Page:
Taxonomies are everywhere in information management, but they are hardly ever formally acknowledged and managed.
Most code tables (lookup tables) contain taxonomies - perhaps even the overwhelming majority of them. Yet we seem to have no consistent guidelines on how to design the taxonomies that will be used to populate these tables.
Also poorly understood is the difference between those who create taxonomies and those who have to actually use them. A case in point: Anyone confronted with filling in the average government form will likely come across a question where a choice must be selected from a list of alternatives that are difficult to interpret. No doubt the choices were intelligible to the designers of the form, but that is no guarantee that they can be understood by anyone obliged to complete the form.
It is unfortunate that little is taught about taxonomy, or many other aspects of traditional logic, in the educational systems of the West. However, it is possible to find some interesting articles scattered across the literature. One of them is by Jorge Luis Borges, entitled “The Analytical Language of John Wilkins”. In this piece Borges claims to produce a taxonomy from a Chinese encyclopedia called “The Celestial Emporium of Benevolent Knowledge.” This is a hoax - no such encyclopedia ever existed. However, the taxonomy that Borges produces is rather interesting. It purports to classify animals as listed in Figure 1. (Please note that the original essay was in Spanish and several variants of the taxonomy exist in English. The table is my translation from the Spanish.)
What's Wrong with This?
Borges' taxonomy seems rather exotic and has sparked a lot discussion in academic circles. Much of this centers on comparisons of Western and Non-Western thought. For instance, Michel Foucault is quoted by Wikipedia as describing his reaction to the taxonomy “...that shattered, as I read the passage, all the familiar landmarks of thought — our thought, the thought that bears the stamp of our age and our geography..."
I disagree. If the academics who made such comments about Borges' taxonomy had bothered to look into a few of the code tables implemented in databases right here in the U.S., they would have discovered examples of taxonomies at least as bizarre. And they would have been told by the creators of these taxonomies just how logical and necessary they were. I remember one code table I reviewed that was for customer credit level and had entries for "Gold," "Silver," "Bronze," "Employee," and "Suspended." How could "Employee" and "Suspended" be in such a table? But they were, and program logic was built around them.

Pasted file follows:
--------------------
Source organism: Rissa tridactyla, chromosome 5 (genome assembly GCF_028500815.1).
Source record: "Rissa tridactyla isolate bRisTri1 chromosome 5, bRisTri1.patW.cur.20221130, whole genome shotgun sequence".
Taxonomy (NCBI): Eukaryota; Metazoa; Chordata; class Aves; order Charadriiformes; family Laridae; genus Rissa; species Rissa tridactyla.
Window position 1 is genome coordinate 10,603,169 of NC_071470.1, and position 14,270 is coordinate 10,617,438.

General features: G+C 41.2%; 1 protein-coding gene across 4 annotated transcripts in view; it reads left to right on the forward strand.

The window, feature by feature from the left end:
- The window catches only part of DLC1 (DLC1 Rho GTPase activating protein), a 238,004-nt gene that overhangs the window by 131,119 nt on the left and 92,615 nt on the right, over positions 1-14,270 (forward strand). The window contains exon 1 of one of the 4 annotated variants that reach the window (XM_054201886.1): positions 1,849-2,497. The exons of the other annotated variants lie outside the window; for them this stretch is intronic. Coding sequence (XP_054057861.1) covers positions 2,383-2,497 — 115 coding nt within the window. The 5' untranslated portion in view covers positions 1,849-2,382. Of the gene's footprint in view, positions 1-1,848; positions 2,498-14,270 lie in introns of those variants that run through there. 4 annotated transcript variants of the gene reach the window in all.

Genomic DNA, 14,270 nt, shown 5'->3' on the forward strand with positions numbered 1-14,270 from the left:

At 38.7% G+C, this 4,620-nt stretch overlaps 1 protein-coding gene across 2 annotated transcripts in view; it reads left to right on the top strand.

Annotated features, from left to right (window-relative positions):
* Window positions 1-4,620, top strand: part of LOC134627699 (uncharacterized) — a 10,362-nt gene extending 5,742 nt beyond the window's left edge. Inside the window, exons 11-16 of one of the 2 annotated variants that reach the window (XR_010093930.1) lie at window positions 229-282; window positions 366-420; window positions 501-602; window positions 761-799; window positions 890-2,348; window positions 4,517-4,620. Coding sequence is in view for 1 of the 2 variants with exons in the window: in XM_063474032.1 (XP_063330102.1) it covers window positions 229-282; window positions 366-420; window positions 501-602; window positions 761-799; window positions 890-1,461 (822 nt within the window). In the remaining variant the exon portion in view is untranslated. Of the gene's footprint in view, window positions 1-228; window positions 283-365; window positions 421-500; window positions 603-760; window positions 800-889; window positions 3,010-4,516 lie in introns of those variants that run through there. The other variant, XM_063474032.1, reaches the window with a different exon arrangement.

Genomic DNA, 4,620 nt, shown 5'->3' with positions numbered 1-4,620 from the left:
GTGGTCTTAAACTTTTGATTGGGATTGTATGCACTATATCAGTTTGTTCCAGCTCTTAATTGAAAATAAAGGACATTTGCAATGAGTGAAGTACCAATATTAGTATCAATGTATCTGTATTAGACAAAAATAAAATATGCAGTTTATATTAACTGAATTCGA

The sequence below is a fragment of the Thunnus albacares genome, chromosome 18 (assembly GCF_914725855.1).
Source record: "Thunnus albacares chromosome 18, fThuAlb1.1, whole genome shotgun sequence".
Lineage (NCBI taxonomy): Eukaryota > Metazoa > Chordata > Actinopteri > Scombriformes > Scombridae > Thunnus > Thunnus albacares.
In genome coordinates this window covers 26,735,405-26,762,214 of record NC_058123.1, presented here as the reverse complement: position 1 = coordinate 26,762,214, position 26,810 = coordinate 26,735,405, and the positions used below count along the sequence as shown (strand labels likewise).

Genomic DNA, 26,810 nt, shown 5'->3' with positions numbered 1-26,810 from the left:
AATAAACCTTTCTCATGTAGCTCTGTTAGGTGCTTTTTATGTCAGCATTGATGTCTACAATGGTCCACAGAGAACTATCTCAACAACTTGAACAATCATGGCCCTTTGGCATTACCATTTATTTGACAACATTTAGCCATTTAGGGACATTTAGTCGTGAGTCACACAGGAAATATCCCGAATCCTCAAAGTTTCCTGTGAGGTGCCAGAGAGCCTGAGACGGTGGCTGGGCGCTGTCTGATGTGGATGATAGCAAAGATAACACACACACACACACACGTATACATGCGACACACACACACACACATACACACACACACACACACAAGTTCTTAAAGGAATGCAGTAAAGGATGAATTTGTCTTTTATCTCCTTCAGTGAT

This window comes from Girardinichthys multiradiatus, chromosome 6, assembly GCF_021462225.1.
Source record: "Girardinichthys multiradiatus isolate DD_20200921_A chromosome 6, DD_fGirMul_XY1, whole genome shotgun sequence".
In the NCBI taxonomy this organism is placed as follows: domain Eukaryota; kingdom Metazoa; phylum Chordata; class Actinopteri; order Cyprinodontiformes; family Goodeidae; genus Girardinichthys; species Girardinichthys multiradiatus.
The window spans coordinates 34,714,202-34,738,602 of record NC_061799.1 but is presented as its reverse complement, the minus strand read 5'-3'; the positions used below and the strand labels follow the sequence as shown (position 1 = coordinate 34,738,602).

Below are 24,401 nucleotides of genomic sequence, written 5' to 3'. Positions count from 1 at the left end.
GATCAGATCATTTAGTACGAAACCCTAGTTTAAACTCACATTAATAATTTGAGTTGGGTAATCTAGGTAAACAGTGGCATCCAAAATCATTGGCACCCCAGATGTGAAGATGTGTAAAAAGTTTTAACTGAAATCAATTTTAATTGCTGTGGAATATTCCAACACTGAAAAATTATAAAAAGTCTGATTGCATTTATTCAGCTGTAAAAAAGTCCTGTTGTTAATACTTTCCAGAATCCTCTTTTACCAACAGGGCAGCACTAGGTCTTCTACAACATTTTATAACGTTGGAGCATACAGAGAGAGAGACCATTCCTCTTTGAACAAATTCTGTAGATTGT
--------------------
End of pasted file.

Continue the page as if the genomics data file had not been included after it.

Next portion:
Even in publicly available taxonomies we can find issues that echo what we see in Borges. For instance, in Figure 2 is a classification of Financial Instrument extracted from the venerable International Monetary Fund.
What is a Taxonomy?
If we are to criticize taxonomies - including what Borges produced - we better know what a taxonomy is. This is difficult to find out because, as noted above, the subject that deals with taxonomies, traditional logic, is hardly taught in the West anymore. However, if we look into texts of traditional logic, we find that taxonomies are formed by breaking a generic concept (a "genus") into more specific concepts ("species") that compose it. There are some rules about how this should be done.
For instance, "the basis of division must remain constant," and "the species must exhaust the genus." This is not the place to get into a treatise on traditional taxonomies, but rather to note that there is literature about how they should be created and governed.
However, beside the traditional top-down method of forming taxonomies (properly called "logical division"), there is also the bottom-up process of classification. This can be used to group any number of objects according to any need we have. For instance, the 10 things I would take out of my house if it were on fire have no commonality among them as such (e.g., the cat, my children's photographs, my PC, etc.) other than my purpose to prevent them being destroyed by fire. In classification we are not bound by the same rules as logical division. Rather, there is some common way in which we deal with the objects in a classification.
Now, Borges' taxonomy does not make any sense from the top-down perspective. However, it might be more allowable as a classification if some purpose could be found for it. And perhaps that is what Borges is hinting at - not that the universe is so constituted that animals fall into his classification, but that some people have a reason (admittedly unknown) for grouping animals in this way. If we could find the reason, we would understand the taxonomy.
Unfortunately, in information management, taxonomies often seem to be little more than grab bags of concepts thrown together, neither dividing up a general concept, nor aggregating distinct concepts for a specific purpose. Hopefully, as semantics progresses, we will see a lot more clarity brought to bear in this area.
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